Having only a passing familiarity with the Persona 5 video game, but being intrigued nonetheless, I opted to see what the hype was about by first reading volume 1 of the manga adaptation. What I read was at the same time surprisingly standard fare and surprisingly unique.
The art and story are adapted by Hisato Murasaki in his most high-profile manga project yet. Opening in Shinjuku station, the story is centered around Akira Kurusu, a highschool student transferring to a new school. His forced move being caused by a false accusation, all of the adults and peers in his life assume the worst about his temperament and behavior and keep their distance. It’s a somewhat slow start, and even when Akira is taken into a fantastic otherworldly dimension or haunted by a mystical phone app, the presentation feels familiar. Luckily, that changes as the midpoint of the volume draws near.
Headed to the first day of his new school, Akira runs into a blonde-haired woman who is picked up by a stranger in a car, later revealed to be the school’s volleyball coach. Literally seconds later, he meets rebel student Ryuji Sakamoto who offers to show Akira the way to school. This is where fantasy almost completely takes over reality. Upon arriving at their destination, they find that the school has been replaced by a castle armed to the teeth with ghoulish knights. They also meet a talking cat named Morgana, who disappears – and much later reappears – at just the right times.
Things stray from the standard shonen or isekai path from this point forward. Without spoiling the plot, the way that the boy’s school and other dimensional lives and relationships are connected and revealed is executed smoothly. I didn’t realize it until after the midpoint had passed at how interested I was in seeing the case play out. The seamless blending of realities that guide the plot’s progressively increasing depth is impressive. I was equally impressed with the handling of another element in the story’s mix: Personas.
When in the alternate dimensional plane, Akira discovers that he can summon a spectral fighter of sorts to do battle alongside him. Yes, this sounds like the stands from JoJo’s Bizarre Adventure, and you would be correct to point out the similarities. This doesn’t take away from their role in Persona 5 however. The logic behind their existence is sound, and they are used to spice up the action when it makes sense. While Personas’ impact is felt in the real world, the characters can’t always summon their violent sides to punch their way out of their problems.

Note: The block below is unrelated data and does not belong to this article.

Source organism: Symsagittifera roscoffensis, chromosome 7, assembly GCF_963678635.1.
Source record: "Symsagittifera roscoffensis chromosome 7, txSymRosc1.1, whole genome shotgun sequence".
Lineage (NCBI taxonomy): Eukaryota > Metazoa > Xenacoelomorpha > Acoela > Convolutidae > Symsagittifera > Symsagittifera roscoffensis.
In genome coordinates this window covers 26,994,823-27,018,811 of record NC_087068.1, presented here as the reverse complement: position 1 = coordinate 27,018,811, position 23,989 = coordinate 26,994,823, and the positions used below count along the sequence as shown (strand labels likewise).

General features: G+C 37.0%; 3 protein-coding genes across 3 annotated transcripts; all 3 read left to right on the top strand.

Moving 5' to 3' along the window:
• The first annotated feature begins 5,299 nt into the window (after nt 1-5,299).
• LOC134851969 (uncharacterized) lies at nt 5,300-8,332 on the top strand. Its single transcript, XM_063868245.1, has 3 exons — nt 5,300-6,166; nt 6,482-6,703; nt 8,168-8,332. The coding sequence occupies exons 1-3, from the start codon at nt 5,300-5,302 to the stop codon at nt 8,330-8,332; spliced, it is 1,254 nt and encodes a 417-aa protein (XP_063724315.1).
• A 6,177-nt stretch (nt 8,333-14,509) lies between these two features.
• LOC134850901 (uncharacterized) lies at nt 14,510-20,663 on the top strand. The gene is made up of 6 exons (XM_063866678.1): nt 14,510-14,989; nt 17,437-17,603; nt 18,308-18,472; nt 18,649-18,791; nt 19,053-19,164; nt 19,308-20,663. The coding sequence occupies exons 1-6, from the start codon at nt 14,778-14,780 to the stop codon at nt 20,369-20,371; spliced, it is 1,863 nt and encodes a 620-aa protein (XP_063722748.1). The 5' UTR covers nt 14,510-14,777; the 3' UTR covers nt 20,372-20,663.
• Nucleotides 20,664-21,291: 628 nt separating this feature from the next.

Up until this point, I couldn’t say that I loved the art or that it stood out to me in any particular manner (I couldn’t find any real faults in the illustrations for that matter either), but the Persona designs are a sight to behold. Based on both real and historical Western European literary characters (at least the ones that debuted in this volume), the powerful warriors are creatively imagined and visually balanced from head to toe. I wish I could say that the rest of the cast were as interesting to look at.
Around the same time, I began to consciously discover that, in my mind at least, Sakamoto was driving the story more than Akira, who is set up to the principal protagonist. As more of his story is revealed, I am confident in saying that he is really the main character of this particular volume. On the other hand, Akira starts off relatively bland and stays that way throughout the duration of the manga, being used more for his chosen-one-style abilities to get the crew out of a few tight spots.
When my time with the final chapter was over, I found that I was much more captivated by the boys having to take down a seriously twisted criminal in the real world rather than the overarching worldbuilding and interdimensional battles. As the series continues and more characters are added into the mix, I can see the focus pivoting towards the more fantastical side of things, but for now, Persona 5 has my attention
Akira Kurusu thought he was doing the right thing, rescuing a woman who was being attacked. Instead he was framed for assault. Expelled from his school and sent away from home, he is re-enrolled in Shujin Academy in Tokyo on probation. The trouble starts his first day when he comes across delinquent Ryuji Sakamoto and the two somehow stumble into a castle in an alternate reality. Caught by the castle’s king, the schoolteacher Kamoshida, Akira discovers his will to rebel and awakens the power of his Persona! But back in the real world, Kamoshida’s terrible actions cause an unexpected tragedy…!Add to CartLearn More